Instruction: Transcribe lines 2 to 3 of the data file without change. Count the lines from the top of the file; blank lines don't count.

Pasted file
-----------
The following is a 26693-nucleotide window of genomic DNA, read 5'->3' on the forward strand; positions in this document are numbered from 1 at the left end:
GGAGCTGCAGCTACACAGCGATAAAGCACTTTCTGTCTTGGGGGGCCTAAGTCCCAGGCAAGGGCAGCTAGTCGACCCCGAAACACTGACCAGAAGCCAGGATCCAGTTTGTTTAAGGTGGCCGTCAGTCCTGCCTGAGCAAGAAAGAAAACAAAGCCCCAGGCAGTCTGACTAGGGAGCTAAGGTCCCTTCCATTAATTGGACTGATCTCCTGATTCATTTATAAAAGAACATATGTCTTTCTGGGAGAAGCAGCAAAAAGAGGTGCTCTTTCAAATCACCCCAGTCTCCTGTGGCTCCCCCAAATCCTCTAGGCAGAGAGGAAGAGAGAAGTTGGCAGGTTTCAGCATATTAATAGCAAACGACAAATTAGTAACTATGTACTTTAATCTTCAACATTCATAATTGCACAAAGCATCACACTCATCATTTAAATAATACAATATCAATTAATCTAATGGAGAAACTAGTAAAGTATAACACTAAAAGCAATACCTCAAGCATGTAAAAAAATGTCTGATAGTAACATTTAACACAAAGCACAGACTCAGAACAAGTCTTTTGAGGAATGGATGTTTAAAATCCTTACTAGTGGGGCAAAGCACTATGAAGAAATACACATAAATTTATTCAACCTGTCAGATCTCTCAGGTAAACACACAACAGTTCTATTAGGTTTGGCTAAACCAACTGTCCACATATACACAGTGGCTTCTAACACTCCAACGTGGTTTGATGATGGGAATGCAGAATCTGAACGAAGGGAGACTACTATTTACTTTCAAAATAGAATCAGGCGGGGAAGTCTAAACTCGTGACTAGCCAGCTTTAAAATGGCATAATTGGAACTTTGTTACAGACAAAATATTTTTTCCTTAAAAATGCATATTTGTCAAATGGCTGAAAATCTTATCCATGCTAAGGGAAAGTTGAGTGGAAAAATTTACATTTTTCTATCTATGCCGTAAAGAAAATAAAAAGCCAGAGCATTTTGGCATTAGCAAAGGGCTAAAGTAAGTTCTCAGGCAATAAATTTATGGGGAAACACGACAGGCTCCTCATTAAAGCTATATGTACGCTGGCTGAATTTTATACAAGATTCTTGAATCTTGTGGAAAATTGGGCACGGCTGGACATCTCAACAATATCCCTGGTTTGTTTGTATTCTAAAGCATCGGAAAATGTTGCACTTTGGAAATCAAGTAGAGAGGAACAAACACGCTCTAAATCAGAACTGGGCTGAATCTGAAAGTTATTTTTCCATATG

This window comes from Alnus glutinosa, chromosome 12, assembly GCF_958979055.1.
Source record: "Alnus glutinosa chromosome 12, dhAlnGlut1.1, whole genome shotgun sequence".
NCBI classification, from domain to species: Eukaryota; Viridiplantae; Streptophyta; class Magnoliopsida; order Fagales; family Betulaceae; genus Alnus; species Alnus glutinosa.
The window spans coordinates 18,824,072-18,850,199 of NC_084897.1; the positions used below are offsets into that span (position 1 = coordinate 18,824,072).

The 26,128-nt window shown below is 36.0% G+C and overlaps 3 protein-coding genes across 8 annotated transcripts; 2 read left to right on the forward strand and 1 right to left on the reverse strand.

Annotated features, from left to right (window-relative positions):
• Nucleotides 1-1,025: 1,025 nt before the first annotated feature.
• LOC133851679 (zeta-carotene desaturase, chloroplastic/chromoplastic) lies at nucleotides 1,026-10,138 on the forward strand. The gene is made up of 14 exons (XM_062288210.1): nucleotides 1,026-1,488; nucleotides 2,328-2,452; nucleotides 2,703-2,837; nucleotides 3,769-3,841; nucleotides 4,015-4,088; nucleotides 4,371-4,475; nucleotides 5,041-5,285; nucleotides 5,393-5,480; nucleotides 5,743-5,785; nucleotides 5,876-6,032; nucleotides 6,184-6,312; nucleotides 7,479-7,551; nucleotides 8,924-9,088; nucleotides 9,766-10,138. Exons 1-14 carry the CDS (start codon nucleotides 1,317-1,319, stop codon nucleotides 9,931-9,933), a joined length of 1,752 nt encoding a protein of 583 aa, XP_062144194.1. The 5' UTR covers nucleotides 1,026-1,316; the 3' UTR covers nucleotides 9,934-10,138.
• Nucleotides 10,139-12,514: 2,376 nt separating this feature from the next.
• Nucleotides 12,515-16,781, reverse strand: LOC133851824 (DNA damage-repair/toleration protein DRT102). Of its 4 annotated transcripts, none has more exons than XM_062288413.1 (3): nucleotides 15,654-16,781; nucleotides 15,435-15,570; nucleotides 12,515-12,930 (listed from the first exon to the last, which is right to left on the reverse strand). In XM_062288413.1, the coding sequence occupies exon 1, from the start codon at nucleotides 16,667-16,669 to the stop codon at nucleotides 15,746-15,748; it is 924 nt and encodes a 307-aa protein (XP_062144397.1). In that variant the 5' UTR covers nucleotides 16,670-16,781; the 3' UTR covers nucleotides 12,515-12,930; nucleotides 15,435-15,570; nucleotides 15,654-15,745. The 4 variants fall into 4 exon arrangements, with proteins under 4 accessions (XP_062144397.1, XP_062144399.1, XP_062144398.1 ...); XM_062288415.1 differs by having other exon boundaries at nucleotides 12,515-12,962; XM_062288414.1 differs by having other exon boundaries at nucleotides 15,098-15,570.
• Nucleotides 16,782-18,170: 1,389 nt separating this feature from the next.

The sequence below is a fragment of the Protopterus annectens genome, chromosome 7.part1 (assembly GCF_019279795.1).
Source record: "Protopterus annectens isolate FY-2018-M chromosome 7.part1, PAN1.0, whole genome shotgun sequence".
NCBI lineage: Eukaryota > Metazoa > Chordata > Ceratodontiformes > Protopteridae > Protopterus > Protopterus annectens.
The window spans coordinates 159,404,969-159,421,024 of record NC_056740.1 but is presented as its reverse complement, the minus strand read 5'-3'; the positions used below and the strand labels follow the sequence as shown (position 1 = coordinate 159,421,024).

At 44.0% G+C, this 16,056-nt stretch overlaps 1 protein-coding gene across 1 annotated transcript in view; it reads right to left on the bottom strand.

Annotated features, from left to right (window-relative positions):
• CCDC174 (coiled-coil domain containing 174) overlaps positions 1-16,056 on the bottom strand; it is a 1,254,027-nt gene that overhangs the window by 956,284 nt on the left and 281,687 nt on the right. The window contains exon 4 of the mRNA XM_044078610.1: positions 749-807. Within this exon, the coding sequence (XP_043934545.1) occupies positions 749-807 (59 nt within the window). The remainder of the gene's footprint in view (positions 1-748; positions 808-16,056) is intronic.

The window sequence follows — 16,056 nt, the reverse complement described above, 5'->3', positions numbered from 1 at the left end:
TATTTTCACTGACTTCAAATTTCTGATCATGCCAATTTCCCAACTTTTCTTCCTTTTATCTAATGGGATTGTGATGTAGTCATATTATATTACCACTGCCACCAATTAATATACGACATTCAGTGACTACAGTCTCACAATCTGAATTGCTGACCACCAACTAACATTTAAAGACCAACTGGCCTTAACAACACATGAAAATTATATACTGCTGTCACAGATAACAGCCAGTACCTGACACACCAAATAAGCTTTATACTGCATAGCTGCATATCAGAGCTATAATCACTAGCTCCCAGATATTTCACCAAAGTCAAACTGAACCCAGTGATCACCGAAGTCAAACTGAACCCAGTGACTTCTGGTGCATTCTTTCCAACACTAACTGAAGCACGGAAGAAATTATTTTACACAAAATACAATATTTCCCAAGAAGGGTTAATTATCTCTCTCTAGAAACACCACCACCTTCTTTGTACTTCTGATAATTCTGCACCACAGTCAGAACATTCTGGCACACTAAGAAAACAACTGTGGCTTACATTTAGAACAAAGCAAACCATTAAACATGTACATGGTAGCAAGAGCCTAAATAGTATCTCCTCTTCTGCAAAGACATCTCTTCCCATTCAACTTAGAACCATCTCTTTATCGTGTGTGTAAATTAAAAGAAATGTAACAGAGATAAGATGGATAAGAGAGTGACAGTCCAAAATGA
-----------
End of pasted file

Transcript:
GGAGCTGCAGCTACACAGCGATAAAGCACTTTCTGTCTTGGGGGGCCTAAGTCCCAGGCAAGGGCAGCTAGTCGACCCCGAAACACTGACCAGAAGCCAGGATCCAGTTTGTTTAAGGTGGCCGTCAGTCCTGCCTGAGCAAGAAAGAAAACAAAGCCCCAGGCAGTCTGACTAGGGAGCTAAGGTCCCTTCCATTAATTGGACTGATCTCCTGATTCATTTATAAAAGAACATATGTCTTTCTGGGAGAAGCAGCAAAAAGAGGTGCTCTTTCAAATCACCCCAGTCTCCTGTGGCTCCCCCAAATCCTCTAGGCAGAGAGGAAGAGAGAAGTTGGCAGGTTTCAGCATATTAATAGCAAACGACAAATTAGTAACTATGTACTTTAATCTTCAACATTCATAATTGCACAAAGCATCACACTCATCATTTAAATAATACAATATCAATTAATCTAATGGAGAAACTAGTAAAGTATAACACTAAAAGCAATACCTCAAGCATGTAAAAAAATGTCTGATAGTAACATTTAACACAAAGCACAGACTCAGAACAAGTCTTTTGAGGAATGGATGTTTAAAATCCTTACTAGTGGGGCAAAGCACTATGAAGAAATACACATAAATTTATTCAACCTGTCAGATCTCTCAGGTAAACACACAACAGTTCTATTAGGTTTGGCTAAACCAACTGTCCACATATACACAGTGGCTTCTAACACTCCAACGTGGTTTGATGATGGGAATGCAGAATCTGAACGAAGGGAGACTACTATTTACTTTCAAAATAGAATCAGGCGGGGAAGTCTAAACTCGTGACTAGCCAGCTTTAAAATGGCATAATTGGAACTTTGTTACAGACAAAATATTTTTTCCTTAAAAATGCATATTTGTCAAATGGCTGAAAATCTTATCCATGCTAAGGGAAAGTTGAGTGGAAAAATTTACATTTTTCTATCTATGCCGTAAAGAAAATAAAAAGCCAGAGCATTTTGGCATTAGCAAAGGGCTAAAGTAAGTTCTCAGGCAATAAATTTATGGGGAAACACGACAGGCTCCTCATTAAAGCTATATGTACGCTGGCTGAATTTTATACAAGATTCTTGAATCTTGTGGAAAATTGGGCACGGCTGGACATCTCAACAATATCCCTGGTTTGTTTGTATTCTAAAGCATCGGAAAATGTTGCACTTTGGAAATCAAGTAGAGAGGAACAAACACGCTCTAAATCAGAACTGGGCTGAATCTGAAAGTTATTTTTCCATATG

This window comes from Alnus glutinosa, chromosome 12, assembly GCF_958979055.1.